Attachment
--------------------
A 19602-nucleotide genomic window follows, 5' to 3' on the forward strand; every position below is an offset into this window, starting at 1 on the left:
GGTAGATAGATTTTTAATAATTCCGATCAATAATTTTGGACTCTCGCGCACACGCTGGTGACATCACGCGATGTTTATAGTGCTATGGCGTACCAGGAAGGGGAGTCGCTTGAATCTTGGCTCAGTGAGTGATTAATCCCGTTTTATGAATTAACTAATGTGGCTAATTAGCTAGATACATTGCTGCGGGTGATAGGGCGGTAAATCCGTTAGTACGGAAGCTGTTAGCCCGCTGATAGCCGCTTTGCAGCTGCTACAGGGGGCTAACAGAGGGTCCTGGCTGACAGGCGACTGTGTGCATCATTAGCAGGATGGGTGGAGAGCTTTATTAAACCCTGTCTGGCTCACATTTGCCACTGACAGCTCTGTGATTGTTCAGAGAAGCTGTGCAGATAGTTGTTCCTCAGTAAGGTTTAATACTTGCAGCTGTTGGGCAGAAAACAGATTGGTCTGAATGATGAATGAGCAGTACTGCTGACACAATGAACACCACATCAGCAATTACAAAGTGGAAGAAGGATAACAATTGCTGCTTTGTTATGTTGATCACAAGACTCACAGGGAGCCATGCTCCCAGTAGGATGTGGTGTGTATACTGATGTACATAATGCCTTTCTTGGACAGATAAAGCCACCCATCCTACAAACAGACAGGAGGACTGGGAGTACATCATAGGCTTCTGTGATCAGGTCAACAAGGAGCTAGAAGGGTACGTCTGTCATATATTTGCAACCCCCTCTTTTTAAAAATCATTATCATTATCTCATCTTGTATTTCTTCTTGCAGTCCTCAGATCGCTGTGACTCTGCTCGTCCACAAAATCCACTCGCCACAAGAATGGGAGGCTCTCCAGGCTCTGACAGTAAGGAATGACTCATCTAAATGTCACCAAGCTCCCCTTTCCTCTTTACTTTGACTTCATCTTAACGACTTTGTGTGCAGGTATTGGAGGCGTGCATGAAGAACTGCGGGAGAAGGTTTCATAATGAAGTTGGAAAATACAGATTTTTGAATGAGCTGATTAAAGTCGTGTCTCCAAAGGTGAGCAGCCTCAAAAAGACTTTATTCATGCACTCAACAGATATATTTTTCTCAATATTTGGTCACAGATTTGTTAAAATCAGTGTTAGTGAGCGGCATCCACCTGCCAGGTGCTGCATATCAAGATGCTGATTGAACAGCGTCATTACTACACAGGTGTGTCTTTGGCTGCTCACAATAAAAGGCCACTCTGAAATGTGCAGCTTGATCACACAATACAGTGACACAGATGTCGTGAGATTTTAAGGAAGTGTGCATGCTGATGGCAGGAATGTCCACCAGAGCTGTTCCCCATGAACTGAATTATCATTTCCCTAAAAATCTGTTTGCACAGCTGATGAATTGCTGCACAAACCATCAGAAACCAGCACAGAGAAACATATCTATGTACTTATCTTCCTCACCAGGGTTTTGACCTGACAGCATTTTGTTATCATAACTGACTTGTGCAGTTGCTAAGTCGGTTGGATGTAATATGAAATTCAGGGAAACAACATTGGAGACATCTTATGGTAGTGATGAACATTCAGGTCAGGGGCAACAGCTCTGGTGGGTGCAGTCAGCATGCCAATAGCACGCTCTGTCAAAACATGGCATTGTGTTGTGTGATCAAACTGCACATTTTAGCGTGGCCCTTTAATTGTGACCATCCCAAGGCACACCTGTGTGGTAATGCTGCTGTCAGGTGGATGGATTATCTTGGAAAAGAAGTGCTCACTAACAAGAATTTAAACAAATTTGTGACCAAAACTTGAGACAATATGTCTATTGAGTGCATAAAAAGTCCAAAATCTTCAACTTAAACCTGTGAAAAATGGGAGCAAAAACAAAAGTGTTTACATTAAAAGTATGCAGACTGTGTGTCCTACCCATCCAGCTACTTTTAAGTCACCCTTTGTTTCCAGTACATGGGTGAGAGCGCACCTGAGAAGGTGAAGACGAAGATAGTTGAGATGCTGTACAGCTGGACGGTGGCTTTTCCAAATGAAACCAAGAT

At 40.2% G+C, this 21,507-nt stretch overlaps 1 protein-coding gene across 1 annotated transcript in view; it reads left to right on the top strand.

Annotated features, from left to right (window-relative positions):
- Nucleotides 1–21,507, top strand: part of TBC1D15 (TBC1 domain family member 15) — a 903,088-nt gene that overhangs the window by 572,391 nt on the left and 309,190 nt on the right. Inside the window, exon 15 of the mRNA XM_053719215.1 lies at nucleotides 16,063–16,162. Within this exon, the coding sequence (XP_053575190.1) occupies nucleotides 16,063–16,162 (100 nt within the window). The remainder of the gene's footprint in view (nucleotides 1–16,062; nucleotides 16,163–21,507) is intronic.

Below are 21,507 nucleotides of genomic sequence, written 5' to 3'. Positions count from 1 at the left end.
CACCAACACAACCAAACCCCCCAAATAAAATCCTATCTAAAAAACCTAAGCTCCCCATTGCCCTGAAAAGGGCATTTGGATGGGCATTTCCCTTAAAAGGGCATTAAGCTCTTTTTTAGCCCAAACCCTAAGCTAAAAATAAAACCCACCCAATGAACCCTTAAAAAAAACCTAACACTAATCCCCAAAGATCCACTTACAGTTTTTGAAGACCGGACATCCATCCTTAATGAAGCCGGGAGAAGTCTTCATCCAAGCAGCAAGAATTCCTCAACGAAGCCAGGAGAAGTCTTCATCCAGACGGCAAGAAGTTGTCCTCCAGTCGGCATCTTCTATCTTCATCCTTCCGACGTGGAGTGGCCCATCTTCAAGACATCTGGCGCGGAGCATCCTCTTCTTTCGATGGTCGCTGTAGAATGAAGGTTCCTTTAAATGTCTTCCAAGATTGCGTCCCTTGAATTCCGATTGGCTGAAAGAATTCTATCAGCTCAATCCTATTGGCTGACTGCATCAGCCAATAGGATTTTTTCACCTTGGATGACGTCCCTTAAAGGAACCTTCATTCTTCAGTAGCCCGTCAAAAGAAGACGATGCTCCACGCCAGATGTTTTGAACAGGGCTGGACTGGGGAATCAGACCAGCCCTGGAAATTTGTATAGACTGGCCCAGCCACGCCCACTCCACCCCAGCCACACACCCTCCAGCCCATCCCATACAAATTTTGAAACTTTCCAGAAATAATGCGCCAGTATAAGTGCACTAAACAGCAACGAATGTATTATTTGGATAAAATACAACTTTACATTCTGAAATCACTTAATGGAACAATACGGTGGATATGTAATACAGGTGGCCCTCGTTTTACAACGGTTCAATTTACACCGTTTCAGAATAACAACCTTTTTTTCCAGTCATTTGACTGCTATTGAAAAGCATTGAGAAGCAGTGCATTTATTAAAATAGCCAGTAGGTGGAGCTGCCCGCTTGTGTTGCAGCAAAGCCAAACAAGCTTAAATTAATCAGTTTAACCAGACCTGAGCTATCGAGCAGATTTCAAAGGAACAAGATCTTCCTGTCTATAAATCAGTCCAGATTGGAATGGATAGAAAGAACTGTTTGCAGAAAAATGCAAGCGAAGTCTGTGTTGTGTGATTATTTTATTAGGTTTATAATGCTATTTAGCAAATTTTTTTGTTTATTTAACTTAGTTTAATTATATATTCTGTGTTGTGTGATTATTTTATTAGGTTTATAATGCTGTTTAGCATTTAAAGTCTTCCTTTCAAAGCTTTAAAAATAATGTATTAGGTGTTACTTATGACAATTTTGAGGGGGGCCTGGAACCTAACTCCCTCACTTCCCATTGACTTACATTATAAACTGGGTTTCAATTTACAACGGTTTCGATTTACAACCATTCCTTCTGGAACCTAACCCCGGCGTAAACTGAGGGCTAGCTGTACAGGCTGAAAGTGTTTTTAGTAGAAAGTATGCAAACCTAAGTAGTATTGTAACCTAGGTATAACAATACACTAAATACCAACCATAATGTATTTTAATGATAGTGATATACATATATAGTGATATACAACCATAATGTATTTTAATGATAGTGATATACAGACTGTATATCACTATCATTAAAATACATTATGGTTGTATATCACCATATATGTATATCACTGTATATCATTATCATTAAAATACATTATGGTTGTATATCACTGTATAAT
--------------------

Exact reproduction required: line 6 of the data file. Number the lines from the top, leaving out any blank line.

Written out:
Below are 21,507 nucleotides of genomic sequence, written 5' to 3'. Positions count from 1 at the left end.